Kalaw is now the stepping off point for the many trekkers who come to visit this part of Myanmar. There are trails throughout the hills, some that pass through more remote areas going as far as tribes like the Palaung of the long-neck ladies. Our trek of 2 days was from Kalaw to Inle Lake. We were accompanied by a guide, a Shan native himself, as well as three porters from the local Danu tribe. One of these was our chef, the other two were porters who offered to carry our back packs if we were too hot .  We were hot and had sore feet, but did not ask to have our day packs carried. A question of pride! Our overnight bags were driven on to Inle lake and we carried only basic requirements for the night.
The trek took us through villages where the local children ran out to greet us. The Burmese are known as the smiling people with good reason. Our guide talked about the strong sense of community in this area.

We walked across fields being plowed by hand, and saw women and children hoeing the ground before planting. The soil is rich here.  They grow potatoes, mustard, wheat (for export because they do not eat bread) and other crops. Each villager has fields that he works and then he helps his fellow villagers work theirs. The men do the planting but the women then tend the fields while the men make bamboo baskets to take to market. As we walked we saw scenes that could be from another century., The people smiled and greeted us, as they slowly worked in the baking sun.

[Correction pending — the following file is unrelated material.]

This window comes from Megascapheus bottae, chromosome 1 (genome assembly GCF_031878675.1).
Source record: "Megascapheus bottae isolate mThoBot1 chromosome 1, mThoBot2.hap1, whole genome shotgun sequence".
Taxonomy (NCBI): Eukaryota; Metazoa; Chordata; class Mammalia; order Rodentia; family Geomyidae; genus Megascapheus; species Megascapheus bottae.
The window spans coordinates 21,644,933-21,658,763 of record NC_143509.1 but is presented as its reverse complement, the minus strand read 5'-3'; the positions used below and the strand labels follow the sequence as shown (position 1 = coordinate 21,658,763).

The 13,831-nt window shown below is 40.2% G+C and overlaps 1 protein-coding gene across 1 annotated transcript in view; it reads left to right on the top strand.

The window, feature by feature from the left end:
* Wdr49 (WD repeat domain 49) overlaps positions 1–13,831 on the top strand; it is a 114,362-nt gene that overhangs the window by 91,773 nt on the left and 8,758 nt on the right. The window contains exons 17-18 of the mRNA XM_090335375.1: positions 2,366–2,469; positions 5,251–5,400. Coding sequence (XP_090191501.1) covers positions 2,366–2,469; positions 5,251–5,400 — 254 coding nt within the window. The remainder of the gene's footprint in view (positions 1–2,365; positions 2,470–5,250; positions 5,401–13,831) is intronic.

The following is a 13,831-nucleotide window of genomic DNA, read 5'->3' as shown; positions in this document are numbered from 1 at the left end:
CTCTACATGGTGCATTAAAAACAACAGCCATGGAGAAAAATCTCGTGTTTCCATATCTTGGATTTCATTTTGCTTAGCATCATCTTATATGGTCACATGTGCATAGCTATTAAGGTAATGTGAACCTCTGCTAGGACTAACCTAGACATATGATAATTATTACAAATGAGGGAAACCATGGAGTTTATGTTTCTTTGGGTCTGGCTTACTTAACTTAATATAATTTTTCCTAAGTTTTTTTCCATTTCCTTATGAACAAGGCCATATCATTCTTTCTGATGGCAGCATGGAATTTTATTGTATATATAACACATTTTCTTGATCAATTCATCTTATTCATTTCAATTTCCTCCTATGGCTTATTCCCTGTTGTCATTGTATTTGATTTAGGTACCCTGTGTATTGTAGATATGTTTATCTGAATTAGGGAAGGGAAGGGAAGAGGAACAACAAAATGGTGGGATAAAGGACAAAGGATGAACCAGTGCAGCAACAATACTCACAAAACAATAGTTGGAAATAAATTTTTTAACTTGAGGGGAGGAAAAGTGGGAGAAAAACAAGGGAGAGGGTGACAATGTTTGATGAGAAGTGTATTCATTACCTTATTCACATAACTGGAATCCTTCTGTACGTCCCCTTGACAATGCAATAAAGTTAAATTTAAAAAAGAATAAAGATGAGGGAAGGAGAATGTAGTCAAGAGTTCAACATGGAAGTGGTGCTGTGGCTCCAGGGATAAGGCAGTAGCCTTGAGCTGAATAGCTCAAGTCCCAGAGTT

Pa-O woman

Our lunch the first day was taken in a small home belonging to a local man and his daughter. Our chef started chopping vegetables, garlic and shallots, and then when his fire was ready he cooked gourmet Shan food. We sat on the floor and devoured the feast. I wondered where all the food had been hidden when we were walking. Our guide told us that they had stopped at the market earlier and bought basic necessities. This was repeated at supper and again for lunch the next day. It was simple Shan food that tasted like 5 star restaurant fare. All washed down with green tea.
We spent the night in a monastery, where in a large room curtains were hung for our privacy and mats spread on the floor. The 15 novices were spread out on mats throughout the room, as were our porters and guide. The monk was off on monastery business so the novices ages 8 to 14, were on their own until a local village man came to settle them for the night. We could hear them giggling and whispering before falling asleep. Our guid tolde us that this would not be their routine if the monk were there. So « when the monk is away, the novices do play ».